I’ve written before about the deficit and the debt. Today’s post will be about the current state of the U.S. government budget. Along the way I’ll tell a story I heard from my thesis advisor in graduate school that is very relevant today.
Some Common Errors
Many people mistakenly believe the U.S. government budget deficit has grown smaller under President Obama. Those folks use numerical and/or statistical chicanery to get the results they want. The most recent example is on Twitter where someone tried to use the change in the deficit as proof that the deficit had not increased under the current administration. This tweet, by the appropriately named Morally Bankrupt, included a link to the graph:
Only one problem there: the vertical axis in that graph:
Oh, it’s the change in the deficit. Meaning if the government ran a $1.6 trillion deficit last year and runs a $1.6 trillion dollar deficit this year, the change would be … zero. Magic! Even though the government is borrowing an additional $1.6 trillion dollars each year, somehow the budget is balanced!
Frankly, it’s amazing to me how little many people understand about basic numbers. Not statistics, just the difference among three things:
- the level of a variable (gross domestic product in dollars per year);
- the growth rate of a variable (the percentage change in GDP this year compared to last year); and
- the change in a variable (GDP this year minus GDP last year).
If I was in charge of the U.S., those who did not understand simple ideas like this would not be allowed to vote. But, for better or (more likely) worse, I’m not the emperor (yet).
Looking At The Correct Data
U.S. government budget statistics are assembled by the Bureau of Economic Analysis (BEA) in the Department of Commerce (DOC). These folks are very technical and deal with issues that mystify most people. I offer the example of chain-weighted price and output measures. It took me some careful reading and quite a few examples to figure out what chain weighting is all about. (If you’re not comfortable with geometric averaging, you should probably stay away from it.) There are many, many other areas that I find deadly dull. But I also realize how important the research is to accurately measuring what’s going on in the economy. The professionals at BEA have my utmost respect.
Government expenditures and revenue are found in BEA table 3.1. But these are nominal figures in current dollars. To correct for inflation, I used the price deflator for government expenditures (Table 1.1.4 line 21). The results are shown in the two graphs below.
As always, my data is transparent and readily available in an Excel 2011 workbook by clicking here. (Excel 2011 is for the Mac. However, the .xlsx file should be readable by almost any version of Excel later than 98. If you have problems with it, e-mail me and let me know what format you want. No charge for this service unless you ask for something like Quattro Pro.)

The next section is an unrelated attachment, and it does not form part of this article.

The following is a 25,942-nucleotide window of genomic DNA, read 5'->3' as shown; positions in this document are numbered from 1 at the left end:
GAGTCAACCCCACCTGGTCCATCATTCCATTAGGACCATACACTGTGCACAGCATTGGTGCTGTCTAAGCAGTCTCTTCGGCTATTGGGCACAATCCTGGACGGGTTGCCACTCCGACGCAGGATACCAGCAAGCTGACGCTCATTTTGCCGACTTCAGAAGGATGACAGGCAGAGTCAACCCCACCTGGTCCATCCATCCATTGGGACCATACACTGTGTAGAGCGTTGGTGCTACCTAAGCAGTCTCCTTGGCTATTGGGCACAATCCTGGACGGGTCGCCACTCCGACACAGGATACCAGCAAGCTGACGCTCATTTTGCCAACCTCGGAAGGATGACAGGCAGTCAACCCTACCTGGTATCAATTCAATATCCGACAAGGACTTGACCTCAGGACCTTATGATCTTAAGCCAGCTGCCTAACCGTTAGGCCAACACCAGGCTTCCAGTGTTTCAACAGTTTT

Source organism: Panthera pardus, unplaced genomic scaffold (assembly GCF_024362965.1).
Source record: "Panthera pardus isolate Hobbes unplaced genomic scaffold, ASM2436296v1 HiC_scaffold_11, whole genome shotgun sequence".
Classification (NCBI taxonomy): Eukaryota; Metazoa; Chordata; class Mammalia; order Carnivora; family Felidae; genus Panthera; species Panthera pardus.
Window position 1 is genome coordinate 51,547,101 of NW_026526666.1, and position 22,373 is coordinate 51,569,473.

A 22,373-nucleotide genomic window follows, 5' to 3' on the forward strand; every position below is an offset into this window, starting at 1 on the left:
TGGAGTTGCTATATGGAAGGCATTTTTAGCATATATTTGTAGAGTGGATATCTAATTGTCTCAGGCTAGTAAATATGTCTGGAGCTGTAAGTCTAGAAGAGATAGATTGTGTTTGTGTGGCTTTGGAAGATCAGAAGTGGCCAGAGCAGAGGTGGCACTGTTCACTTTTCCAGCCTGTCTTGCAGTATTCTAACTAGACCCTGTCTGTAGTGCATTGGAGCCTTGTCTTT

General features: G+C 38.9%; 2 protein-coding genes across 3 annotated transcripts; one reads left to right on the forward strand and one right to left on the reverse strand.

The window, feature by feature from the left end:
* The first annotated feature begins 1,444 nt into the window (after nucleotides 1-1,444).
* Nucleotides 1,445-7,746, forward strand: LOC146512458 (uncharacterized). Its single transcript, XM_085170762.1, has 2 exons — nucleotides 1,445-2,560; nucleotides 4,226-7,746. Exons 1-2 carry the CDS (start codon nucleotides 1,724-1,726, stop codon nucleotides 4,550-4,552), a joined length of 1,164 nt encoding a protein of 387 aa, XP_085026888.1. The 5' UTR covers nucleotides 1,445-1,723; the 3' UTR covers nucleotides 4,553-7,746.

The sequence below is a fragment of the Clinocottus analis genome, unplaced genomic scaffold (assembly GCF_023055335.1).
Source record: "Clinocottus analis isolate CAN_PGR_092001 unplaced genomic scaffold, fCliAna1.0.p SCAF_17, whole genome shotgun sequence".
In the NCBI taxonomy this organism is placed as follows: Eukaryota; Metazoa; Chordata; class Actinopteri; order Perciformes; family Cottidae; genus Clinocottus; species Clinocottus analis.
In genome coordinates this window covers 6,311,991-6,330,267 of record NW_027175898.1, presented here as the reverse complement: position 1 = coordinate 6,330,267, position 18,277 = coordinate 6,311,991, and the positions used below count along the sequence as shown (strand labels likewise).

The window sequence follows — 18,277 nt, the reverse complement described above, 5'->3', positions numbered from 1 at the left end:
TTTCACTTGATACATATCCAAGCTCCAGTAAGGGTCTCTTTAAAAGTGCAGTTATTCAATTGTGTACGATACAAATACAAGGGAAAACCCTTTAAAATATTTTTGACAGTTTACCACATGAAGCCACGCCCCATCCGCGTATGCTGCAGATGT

A Comment From the Distant Past
Back in the 1970s I was in graduate school at Stanford. One of my professors (later my dissertation adviser) was Karen Johnson. She taught monetary theory and, frankly, I learned a lot about both the theory and teaching from her. At one point, she made the following comment. (Naturally 35 years later, the following is paraphrased.)
Suppose the U.S. government is running a budget deficit, but the economy remains in a recession. The government runs a larger deficit. Assume that doesn’t solve the problem either. What should the government do next? They’re already borrowing at an incredible rate. Can they really spend and borrow even more?
Prof. Johnson was and is very, very smart. Today the U.S. is in exactly the position she describes. The government has managed to spend a pile of our tax dollars (both current and future). Yet the economy remains stuck in a recession (or something very close to it — read this and this for my earlier comments). And now the government is in a pickle. They cannot continue to borrow at the current rate. The national debt is over 100 percent of U.S. GDP putting us in the esteemed company of Greece and Italy. But cutting spending and/or increasing taxes will be deflationary and make the economic situation even worse. Personally, I believe that the short-term pain of a deeper recession is worth the long-term gain of stabilizing government borrowing. Your opinion may be different — and I will fully support your right to proclaim that opinion. But the current path is not sustainable.
Technical Note: Using BEA Data and a Note on FRED
http://bea.gov/iTable/iTable.cfm?ReqID=9&step=1 is a link to an interactive data page that will let you select different variables, time period, and frequencies. Use the Options button to change the time period and frequency:
BEA data is available for download in Excel 2003, csv, and pdf formats. Why anyone would choose pdf is a mystery to me, but maybe some people are in the business of publishing tables.
FRED is a long-running database housed at the Federal Reserve Bank of St. Louis. I’ve used FRED many times in the past, but in recent months I’ve noticed a disturbing trend. Some FRED data does not seem to correspond to the data at the original source. My three main sources are BEA, the Bureau of Labor Statistics, and the Census Department. FRED gives access to much of this data from a single source. They have an add-in for Excel that lets you download and update data quickly and easily from inside Excel. But I’ve also encountered problems with the FRED add-in working with Excel 2011 for the Mac.
It’s usually a mistake to challenge economists to a duel over data. We know where the data is, how to download it, and what it means. Unless you have your economist union card, you are advised to avoid such encounters. (An economist union card is a Ph.D. in economics.)